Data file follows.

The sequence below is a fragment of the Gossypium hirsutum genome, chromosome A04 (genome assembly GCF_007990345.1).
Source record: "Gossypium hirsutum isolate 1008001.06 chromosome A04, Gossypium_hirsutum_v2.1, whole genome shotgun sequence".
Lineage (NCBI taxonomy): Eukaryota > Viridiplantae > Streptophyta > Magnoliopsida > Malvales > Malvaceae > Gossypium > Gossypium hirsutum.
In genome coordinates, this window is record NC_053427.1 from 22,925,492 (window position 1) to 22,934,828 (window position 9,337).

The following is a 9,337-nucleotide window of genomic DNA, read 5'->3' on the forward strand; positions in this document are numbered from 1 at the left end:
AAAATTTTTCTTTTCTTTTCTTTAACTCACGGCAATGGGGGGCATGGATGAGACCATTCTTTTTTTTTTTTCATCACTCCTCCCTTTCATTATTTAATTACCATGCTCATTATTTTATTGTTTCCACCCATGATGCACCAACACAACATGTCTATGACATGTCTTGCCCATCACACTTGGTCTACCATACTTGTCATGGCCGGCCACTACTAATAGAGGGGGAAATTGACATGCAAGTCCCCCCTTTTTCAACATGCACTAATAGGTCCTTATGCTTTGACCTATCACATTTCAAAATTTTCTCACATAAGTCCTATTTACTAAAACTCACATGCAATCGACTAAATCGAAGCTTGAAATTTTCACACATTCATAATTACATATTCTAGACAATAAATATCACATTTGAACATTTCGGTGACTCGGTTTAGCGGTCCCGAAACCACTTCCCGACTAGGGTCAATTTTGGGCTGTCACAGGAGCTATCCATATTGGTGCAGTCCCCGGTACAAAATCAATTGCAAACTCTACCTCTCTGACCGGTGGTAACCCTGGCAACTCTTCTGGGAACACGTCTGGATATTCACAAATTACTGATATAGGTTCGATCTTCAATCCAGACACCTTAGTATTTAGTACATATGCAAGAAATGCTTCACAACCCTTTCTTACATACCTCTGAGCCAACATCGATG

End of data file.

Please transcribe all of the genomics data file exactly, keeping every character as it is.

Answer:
The sequence below is a fragment of the Gossypium hirsutum genome, chromosome A04 (genome assembly GCF_007990345.1).
Source record: "Gossypium hirsutum isolate 1008001.06 chromosome A04, Gossypium_hirsutum_v2.1, whole genome shotgun sequence".
Lineage (NCBI taxonomy): Eukaryota > Viridiplantae > Streptophyta > Magnoliopsida > Malvales > Malvaceae > Gossypium > Gossypium hirsutum.
In genome coordinates, this window is record NC_053427.1 from 22,925,492 (window position 1) to 22,934,828 (window position 9,337).

The following is a 9,337-nucleotide window of genomic DNA, read 5'->3' on the forward strand; positions in this document are numbered from 1 at the left end:
AAAATTTTTCTTTTCTTTTCTTTAACTCACGGCAATGGGGGGCATGGATGAGACCATTCTTTTTTTTTTTTCATCACTCCTCCCTTTCATTATTTAATTACCATGCTCATTATTTTATTGTTTCCACCCATGATGCACCAACACAACATGTCTATGACATGTCTTGCCCATCACACTTGGTCTACCATACTTGTCATGGCCGGCCACTACTAATAGAGGGGGAAATTGACATGCAAGTCCCCCCTTTTTCAACATGCACTAATAGGTCCTTATGCTTTGACCTATCACATTTCAAAATTTTCTCACATAAGTCCTATTTACTAAAACTCACATGCAATCGACTAAATCGAAGCTTGAAATTTTCACACATTCATAATTACATATTCTAGACAATAAATATCACATTTGAACATTTCGGTGACTCGGTTTAGCGGTCCCGAAACCACTTCCCGACTAGGGTCAATTTTGGGCTGTCACAGGAGCTATCCATATTGGTGCAGTCCCCGGTACAAAATCAATTGCAAACTCTACCTCTCTGACCGGTGGTAACCCTGGCAACTCTTCTGGGAACACGTCTGGATATTCACAAATTACTGATATAGGTTCGATCTTCAATCCAGACACCTTAGTATTTAGTACATATGCAAGAAATGCTTCACAACCCTTTCTTACATACCTCTGAGCCAACATCGATG